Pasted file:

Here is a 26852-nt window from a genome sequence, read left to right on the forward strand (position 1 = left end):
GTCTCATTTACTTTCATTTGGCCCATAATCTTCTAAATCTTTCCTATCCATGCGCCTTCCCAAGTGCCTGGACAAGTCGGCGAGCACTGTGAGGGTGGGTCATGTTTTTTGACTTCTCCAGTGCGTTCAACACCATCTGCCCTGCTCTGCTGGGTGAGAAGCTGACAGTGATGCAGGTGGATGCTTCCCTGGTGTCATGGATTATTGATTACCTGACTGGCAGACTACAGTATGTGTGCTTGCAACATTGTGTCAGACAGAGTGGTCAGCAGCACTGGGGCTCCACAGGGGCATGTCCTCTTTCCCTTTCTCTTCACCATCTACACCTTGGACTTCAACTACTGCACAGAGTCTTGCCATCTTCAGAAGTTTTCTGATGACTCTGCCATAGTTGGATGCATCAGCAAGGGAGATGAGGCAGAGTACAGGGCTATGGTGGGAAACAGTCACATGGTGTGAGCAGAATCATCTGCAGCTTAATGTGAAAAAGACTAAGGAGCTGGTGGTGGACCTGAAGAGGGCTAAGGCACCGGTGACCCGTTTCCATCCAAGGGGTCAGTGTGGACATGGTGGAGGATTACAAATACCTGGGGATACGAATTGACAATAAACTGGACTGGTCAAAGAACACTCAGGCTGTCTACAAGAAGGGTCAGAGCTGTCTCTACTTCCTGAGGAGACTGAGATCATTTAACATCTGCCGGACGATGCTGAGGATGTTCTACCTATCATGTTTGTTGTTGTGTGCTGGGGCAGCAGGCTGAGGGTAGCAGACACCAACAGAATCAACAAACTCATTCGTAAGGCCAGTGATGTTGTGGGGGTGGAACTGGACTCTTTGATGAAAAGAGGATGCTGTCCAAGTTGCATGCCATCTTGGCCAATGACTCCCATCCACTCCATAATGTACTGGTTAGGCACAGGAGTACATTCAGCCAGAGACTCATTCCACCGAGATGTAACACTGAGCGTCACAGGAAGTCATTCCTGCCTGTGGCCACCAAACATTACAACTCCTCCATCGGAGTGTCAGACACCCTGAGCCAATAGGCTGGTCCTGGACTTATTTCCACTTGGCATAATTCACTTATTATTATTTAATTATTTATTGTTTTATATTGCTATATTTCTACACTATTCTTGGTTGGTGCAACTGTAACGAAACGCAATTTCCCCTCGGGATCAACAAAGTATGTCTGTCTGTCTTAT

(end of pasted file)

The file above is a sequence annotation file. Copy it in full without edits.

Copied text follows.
Here is a 26852-nt window from a genome sequence, read left to right on the forward strand (position 1 = left end):
GTCTCATTTACTTTCATTTGGCCCATAATCTTCTAAATCTTTCCTATCCATGCGCCTTCCCAAGTGCCTGGACAAGTCGGCGAGCACTGTGAGGGTGGGTCATGTTTTTTGACTTCTCCAGTGCGTTCAACACCATCTGCCCTGCTCTGCTGGGTGAGAAGCTGACAGTGATGCAGGTGGATGCTTCCCTGGTGTCATGGATTATTGATTACCTGACTGGCAGACTACAGTATGTGTGCTTGCAACATTGTGTCAGACAGAGTGGTCAGCAGCACTGGGGCTCCACAGGGGCATGTCCTCTTTCCCTTTCTCTTCACCATCTACACCTTGGACTTCAACTACTGCACAGAGTCTTGCCATCTTCAGAAGTTTTCTGATGACTCTGCCATAGTTGGATGCATCAGCAAGGGAGATGAGGCAGAGTACAGGGCTATGGTGGGAAACAGTCACATGGTGTGAGCAGAATCATCTGCAGCTTAATGTGAAAAAGACTAAGGAGCTGGTGGTGGACCTGAAGAGGGCTAAGGCACCGGTGACCCGTTTCCATCCAAGGGGTCAGTGTGGACATGGTGGAGGATTACAAATACCTGGGGATACGAATTGACAATAAACTGGACTGGTCAAAGAACACTCAGGCTGTCTACAAGAAGGGTCAGAGCTGTCTCTACTTCCTGAGGAGACTGAGATCATTTAACATCTGCCGGACGATGCTGAGGATGTTCTACCTATCATGTTTGTTGTTGTGTGCTGGGGCAGCAGGCTGAGGGTAGCAGACACCAACAGAATCAACAAACTCATTCGTAAGGCCAGTGATGTTGTGGGGGTGGAACTGGACTCTTTGATGAAAAGAGGATGCTGTCCAAGTTGCATGCCATCTTGGCCAATGACTCCCATCCACTCCATAATGTACTGGTTAGGCACAGGAGTACATTCAGCCAGAGACTCATTCCACCGAGATGTAACACTGAGCGTCACAGGAAGTCATTCCTGCCTGTGGCCACCAAACATTACAACTCCTCCATCGGAGTGTCAGACACCCTGAGCCAATAGGCTGGTCCTGGACTTATTTCCACTTGGCATAATTCACTTATTATTATTTAATTATTTATTGTTTTATATTGCTATATTTCTACACTATTCTTGGTTGGTGCAACTGTAACGAAACGCAATTTCCCCTCGGGATCAACAAAGTATGTCTGTCTGTCTTAT